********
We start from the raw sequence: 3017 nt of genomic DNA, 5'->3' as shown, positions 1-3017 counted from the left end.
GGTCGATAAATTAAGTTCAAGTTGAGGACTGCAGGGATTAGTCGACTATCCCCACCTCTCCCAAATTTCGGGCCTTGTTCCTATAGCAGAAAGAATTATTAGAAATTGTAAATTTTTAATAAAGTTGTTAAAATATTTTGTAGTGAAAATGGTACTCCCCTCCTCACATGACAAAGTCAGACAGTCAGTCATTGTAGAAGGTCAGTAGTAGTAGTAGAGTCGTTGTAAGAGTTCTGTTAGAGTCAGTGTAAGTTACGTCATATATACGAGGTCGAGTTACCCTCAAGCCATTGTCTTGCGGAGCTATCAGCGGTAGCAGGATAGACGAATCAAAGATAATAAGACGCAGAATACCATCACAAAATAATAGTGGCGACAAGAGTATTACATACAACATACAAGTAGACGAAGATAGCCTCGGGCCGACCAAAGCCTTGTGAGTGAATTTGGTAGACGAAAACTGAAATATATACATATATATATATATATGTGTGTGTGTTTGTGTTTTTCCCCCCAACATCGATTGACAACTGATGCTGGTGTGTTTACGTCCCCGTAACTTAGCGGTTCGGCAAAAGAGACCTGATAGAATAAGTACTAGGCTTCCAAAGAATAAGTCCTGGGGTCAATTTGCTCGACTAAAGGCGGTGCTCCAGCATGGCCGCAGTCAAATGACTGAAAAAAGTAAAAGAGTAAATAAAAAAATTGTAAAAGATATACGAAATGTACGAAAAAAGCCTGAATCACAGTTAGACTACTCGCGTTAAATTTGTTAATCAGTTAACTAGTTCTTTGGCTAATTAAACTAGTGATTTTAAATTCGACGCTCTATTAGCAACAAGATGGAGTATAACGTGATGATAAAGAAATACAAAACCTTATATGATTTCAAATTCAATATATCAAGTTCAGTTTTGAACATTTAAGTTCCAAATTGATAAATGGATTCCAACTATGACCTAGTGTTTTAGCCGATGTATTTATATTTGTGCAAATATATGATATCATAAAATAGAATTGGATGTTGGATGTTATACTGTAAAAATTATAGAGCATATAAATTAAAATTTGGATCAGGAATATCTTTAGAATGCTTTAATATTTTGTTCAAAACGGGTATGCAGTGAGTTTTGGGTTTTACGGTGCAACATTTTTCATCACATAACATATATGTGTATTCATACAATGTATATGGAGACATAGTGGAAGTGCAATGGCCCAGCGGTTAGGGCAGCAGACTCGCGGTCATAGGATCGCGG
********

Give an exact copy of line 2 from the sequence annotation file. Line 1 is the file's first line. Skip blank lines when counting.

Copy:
GGTCGATAAATTAAGTTCAAGTTGAGGACTGCAGGGATTAGTCGACTATCCCCACCTCTCCCAAATTTCGGGCCTTGTTCCTATAGCAGAAAGAATTATTAGAAATTGTAAATTTTTAATAAAGTTGTTAAAATATTTTGTAGTGAAAATGGTACTCCCCTCCTCACATGACAAAGTCAGACAGTCAGTCATTGTAGAAGGTCAGTAGTAGTAGTAGAGTCGTTGTAAGAGTTCTGTTAGAGTCAGTGTAAGTTACGTCATATATACGAGGTCGAGTTACCCTCAAGCCATTGTCTTGCGGAGCTATCAGCGGTAGCAGGATAGACGAATCAAAGATAATAAGACGCAGAATACCATCACAAAATAATAGTGGCGACAAGAGTATTACATACAACATACAAGTAGACGAAGATAGCCTCGGGCCGACCAAAGCCTTGTGAGTGAATTTGGTAGACGAAAACTGAAATATATACATATATATATATATATGTGTGTGTGTTTGTGTTTTTCCCCCCAACATCGATTGACAACTGATGCTGGTGTGTTTACGTCCCCGTAACTTAGCGGTTCGGCAAAAGAGACCTGATAGAATAAGTACTAGGCTTCCAAAGAATAAGTCCTGGGGTCAATTTGCTCGACTAAAGGCGGTGCTCCAGCATGGCCGCAGTCAAATGACTGAAAAAAGTAAAAGAGTAAATAAAAAAATTGTAAAAGATATACGAAATGTACGAAAAAAGCCTGAATCACAGTTAGACTACTCGCGTTAAATTTGTTAATCAGTTAACTAGTTCTTTGGCTAATTAAACTAGTGATTTTAAATTCGACGCTCTATTAGCAACAAGATGGAGTATAACGTGATGATAAAGAAATACAAAACCTTATATGATTTCAAATTCAATATATCAAGTTCAGTTTTGAACATTTAAGTTCCAAATTGATAAATGGATTCCAACTATGACCTAGTGTTTTAGCCGATGTATTTATATTTGTGCAAATATATGATATCATAAAATAGAATTGGATGTTGGATGTTATACTGTAAAAATTATAGAGCATATAAATTAAAATTTGGATCAGGAATATCTTTAGAATGCTTTAATATTTTGTTCAAAACGGGTATGCAGTGAGTTTTGGGTTTTACGGTGCAACATTTTTCATCACATAACATATATGTGTATTCATACAATGTATATGGAGACATAGTGGAAGTGCAATGGCCCAGCGGTTAGGGCAGCAGACTCGCGGTCATAGGATCGCGG